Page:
Cadbury has announced a campaign promoting the release of their white chocolate cream egg. The campaign encourages fans to search for hidden Cadbury eggs in other brands’ TV, print, and outdoor ads. Fans who find those eggs are supposed to take a photo of the egg and upload it to the campaign website. The website will then unwrap the egg and reveal whether the user is a winner or not. Winners can receive prizes ranging from a free white chocolate cream egg up to 10,000 British pounds (the campaign is running in Britain). Looks like a good way to bolster earned media, cross-promote other brands, and generate awareness and excitement for the new product. Visit Cadbury’s campaign site to learn more.
When traveling over the holidays my wife and I were surprised (and, frankly, irritated) by the number of animals traveling in the passenger cabin of our plane. This topic has been in the news a fair amount over the past year as people tried to bring squirrels, peacocks, and other animals on board under the guise of emotional support. Popeye’s has launched a seasonal marketing campaign capitalizing on the recent press. Their “Emotional Support Chicken” was available to passengers going through the Philadelphia airport. You can read more about the campaign in this Forbes article.
We generally focus posts on clever, interesting, and/or effective marketing news but this post is all about marketing failures. Marketing Dive recently posted an article titled “Relive the year’s 6 biggest brand fails — they carry important lessons for marketers” that covers failures from Facebook (via Cambridge Analytica), Papa John’s, McDonald’s, Heinekin, Snapchat, and the digital media ecosystem.
The causes of these failures are varied but the impact is significant. For instance, following a redesign of the Snapchat app, influencer Kylie Jenner tweeted that she didn’t use the app anymore. That tweet erased $1.3B of Snapchat’s market value overnight. McDonald’s tried to show support for Women’s Day by flipping their golden arches upside down but it wound up being perceived as a publicity stunt and drew attention to some of McDonald’s own issues related to it’s female employees. The article covers these issues and more as well as talking about some of the lessons to be learned from each case.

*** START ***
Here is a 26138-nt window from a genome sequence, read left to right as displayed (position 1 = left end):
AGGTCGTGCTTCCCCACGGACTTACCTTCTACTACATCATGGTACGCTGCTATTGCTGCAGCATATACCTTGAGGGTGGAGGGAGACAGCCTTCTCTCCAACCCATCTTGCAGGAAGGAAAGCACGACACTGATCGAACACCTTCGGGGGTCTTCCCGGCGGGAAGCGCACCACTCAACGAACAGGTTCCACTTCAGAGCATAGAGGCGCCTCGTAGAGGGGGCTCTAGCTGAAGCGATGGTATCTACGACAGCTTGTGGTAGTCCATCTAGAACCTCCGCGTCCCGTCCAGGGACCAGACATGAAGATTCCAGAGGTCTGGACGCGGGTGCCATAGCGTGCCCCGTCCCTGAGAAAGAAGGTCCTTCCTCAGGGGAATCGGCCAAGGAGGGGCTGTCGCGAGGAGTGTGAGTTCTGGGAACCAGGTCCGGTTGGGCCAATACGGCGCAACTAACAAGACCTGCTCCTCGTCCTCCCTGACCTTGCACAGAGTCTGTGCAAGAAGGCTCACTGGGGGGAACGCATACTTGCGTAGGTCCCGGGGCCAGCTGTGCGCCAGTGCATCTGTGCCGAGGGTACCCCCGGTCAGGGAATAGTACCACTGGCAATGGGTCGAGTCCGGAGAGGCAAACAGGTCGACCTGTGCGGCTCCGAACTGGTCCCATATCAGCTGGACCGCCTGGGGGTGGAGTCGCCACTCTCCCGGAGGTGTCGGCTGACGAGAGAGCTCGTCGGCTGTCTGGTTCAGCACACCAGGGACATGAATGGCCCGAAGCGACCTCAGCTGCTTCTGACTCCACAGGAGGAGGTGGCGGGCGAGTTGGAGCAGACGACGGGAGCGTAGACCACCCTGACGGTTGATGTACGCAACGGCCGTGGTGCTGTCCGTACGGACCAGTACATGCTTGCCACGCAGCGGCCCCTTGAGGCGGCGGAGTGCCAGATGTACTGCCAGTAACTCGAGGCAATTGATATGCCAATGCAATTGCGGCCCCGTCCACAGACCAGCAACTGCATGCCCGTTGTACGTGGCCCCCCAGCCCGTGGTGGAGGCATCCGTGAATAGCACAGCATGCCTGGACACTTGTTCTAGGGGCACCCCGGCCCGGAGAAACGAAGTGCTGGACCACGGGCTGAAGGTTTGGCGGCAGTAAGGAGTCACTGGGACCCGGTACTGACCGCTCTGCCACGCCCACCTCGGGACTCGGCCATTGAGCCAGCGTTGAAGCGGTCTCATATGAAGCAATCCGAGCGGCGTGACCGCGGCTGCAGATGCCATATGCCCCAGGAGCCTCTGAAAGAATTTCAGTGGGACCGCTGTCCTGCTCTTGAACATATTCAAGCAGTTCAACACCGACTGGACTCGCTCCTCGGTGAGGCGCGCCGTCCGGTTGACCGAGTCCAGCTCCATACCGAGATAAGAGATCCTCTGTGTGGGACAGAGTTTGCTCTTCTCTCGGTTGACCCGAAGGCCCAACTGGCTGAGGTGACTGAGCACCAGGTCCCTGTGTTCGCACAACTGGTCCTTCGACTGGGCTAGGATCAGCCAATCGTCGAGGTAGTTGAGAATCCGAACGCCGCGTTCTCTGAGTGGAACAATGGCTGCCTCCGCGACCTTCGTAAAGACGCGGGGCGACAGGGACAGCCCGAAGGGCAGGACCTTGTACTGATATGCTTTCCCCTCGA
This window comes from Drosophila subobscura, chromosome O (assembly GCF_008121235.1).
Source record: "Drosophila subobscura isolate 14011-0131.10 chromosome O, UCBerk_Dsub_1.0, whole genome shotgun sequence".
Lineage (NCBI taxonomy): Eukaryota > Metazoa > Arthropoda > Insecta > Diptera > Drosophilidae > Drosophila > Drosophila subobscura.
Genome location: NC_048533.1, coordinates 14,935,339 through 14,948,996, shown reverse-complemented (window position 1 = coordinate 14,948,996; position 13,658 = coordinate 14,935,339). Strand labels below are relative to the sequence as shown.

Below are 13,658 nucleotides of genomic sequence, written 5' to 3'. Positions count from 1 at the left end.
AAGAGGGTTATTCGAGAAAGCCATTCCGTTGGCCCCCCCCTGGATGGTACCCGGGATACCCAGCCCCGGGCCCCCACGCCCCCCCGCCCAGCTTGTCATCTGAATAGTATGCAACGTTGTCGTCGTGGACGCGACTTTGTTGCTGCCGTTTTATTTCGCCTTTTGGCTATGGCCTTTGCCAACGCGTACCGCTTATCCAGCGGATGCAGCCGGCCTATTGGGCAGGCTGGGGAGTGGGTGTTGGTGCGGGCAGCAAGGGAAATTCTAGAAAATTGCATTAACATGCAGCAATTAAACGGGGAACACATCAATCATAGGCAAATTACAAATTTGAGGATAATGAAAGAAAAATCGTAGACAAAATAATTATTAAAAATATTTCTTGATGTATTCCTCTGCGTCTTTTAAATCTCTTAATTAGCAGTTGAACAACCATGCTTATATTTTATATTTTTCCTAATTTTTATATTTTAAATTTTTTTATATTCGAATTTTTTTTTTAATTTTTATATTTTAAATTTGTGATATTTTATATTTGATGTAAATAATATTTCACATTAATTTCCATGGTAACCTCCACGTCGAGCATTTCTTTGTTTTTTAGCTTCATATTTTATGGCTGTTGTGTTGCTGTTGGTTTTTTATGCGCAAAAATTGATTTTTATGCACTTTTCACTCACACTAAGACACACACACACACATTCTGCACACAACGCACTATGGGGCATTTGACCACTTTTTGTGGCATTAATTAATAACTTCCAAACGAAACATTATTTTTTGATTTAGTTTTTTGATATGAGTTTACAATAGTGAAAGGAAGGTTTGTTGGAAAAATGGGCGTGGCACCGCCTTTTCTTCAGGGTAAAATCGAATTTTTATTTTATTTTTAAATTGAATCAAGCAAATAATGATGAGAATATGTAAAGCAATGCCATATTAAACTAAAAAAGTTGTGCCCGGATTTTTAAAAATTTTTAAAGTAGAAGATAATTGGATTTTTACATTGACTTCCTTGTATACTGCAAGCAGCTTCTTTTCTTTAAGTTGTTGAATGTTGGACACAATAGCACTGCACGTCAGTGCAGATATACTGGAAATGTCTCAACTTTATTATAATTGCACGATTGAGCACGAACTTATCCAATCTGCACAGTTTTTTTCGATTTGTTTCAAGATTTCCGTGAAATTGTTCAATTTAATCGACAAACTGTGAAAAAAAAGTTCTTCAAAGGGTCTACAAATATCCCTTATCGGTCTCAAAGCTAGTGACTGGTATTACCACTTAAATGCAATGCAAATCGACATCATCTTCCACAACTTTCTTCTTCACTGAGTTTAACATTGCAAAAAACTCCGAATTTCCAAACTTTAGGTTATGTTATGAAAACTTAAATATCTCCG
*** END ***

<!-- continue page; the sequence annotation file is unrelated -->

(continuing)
Americans are crazy about Halloween and that works out great for costume companies, candy manufacturers, decoration providers, and of course the retailers that carry those goods. In fact, according to this report from the National Retail Foundation, Halloween represents a ~$9B sales opportunity. $2.6B of that is spent on candy (if you want to give your students an interesting exercise, have them try to calculate/forecast how many individual pieces of candy that represents).
With that much money on the line you can bet candy companies give the event special attention. The Mars Wrigley company even created a job position specifically for the event – Chief Halloween Officer. The current Chief Halloween Officer, Victor Mehren, was recently interviewed regarding the role and it’s unique challenges and opportunities. Students often appreciate the creativity delivered in commercials but they don’t often think about everything that goes on behind the scenes. In the interview, Mehren talks about Halloween’s rise in popularity outside North America, he talks about the planning timeline for Halloween (it starts roughly 6 months before the event!), and he talks about challenges from consumer trends toward more health-conscious consumption. He also talks about some of the marketing campaigns put together including a link to the first new M&M commercial in 11 years. It’s a great interview with many different topics that could fit a good post-Halloween discussion.
Coca-Cola is looking at getting into the cannabis-infused drink business. You won’t be able to get high off the drink since it uses a non-psychoactive component (CBD) in marijuana. Nevertheless, the story is garnering a lot of media attention and Coca-Cola says the industry has significant potential. You can read more about the story here.
Ask your students to put together a marketing strategy for the new Coke drink. Who do they define as the target market? Why? Students often see themselves as the largest market segment for products that they like and this can be a good opportunity to push them to think more broadly. Beyond the target market, what would their marketing mix look like? How would they treat the cannabis component? Would they downplay it or make it front and center? Why? Would they have to implement new logistical processes or distribution channels? There are many different directions you could take this discussion.